The analysis provides a critical piece of the puzzle behind more than 100 sometimes fatal infections in cardiac surgery patients since 2013, researchers said. At least five other manufacturers also sell heater-coolers in the U.S. and they all share a design that could pose a risk for infections, experts say.
This article first appeared July 12, 2017 on Kaiser Health News.
Contamination at a German factory that makes crucial machines used during open-heart surgery is the likely source of a global outbreak of deadly infections tied to the devices, the largest analysis to date shows.
Scientists using whole-genome sequencing matched the DNA fingerprints of samples taken from infected heart-surgery patients from several countries, including the U.S., to samples from the devices, called heater-cooler units, in multiple hospitals — and at the production site.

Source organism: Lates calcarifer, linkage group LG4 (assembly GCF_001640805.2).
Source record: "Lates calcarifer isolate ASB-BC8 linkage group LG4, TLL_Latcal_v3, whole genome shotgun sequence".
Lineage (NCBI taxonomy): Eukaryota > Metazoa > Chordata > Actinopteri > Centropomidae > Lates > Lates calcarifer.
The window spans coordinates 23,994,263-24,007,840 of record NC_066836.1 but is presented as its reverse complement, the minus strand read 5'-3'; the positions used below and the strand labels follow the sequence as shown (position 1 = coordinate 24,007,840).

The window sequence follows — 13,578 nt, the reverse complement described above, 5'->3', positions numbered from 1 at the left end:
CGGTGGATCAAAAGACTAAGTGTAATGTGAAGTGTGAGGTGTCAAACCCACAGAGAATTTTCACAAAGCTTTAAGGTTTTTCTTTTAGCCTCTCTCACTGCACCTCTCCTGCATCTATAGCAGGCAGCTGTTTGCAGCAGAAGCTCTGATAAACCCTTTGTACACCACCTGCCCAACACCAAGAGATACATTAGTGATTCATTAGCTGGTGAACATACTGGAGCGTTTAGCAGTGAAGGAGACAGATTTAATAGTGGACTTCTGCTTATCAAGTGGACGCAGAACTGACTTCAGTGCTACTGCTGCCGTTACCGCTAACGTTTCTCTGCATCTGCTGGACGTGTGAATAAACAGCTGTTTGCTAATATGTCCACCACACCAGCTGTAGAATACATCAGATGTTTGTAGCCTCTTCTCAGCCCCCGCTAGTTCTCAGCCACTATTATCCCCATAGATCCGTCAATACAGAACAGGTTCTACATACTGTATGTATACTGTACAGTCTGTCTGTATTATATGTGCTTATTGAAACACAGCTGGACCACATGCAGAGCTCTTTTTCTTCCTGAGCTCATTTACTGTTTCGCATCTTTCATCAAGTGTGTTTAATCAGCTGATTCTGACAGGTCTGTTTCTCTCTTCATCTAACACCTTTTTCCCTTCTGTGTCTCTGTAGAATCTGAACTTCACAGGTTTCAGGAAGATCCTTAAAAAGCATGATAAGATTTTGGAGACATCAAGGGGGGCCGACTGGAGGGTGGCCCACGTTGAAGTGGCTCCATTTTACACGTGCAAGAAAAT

The study, published Wednesday in The Lancet Infectious Diseases journal, concludes that heater-cooler devices made at the LivaNova PLC plant in Munich, Germany, were contaminated during production.
The analysis provides a critical piece of the puzzle behind more than 100 severe — and sometimes fatal — infections in cardiac surgery patients worldwide since 2013, researchers said.
“Our study closes the missing gap,” said Stefan Niemann, a professor with the German Center for Infection Research and one of the study’s co-authors.
However, officials with LivaNova said that the study was too limited to draw conclusions.
“LivaNova is concerned that the article expresses a level of certainty about a point source tie to the manufacturing process that is not warranted by the data,” spokeswoman Deanna Wilke wrote in an email.
Kaiser Health News is a national health policy news service that is part of the nonpartisan Henry J. Kaiser Family Foundation.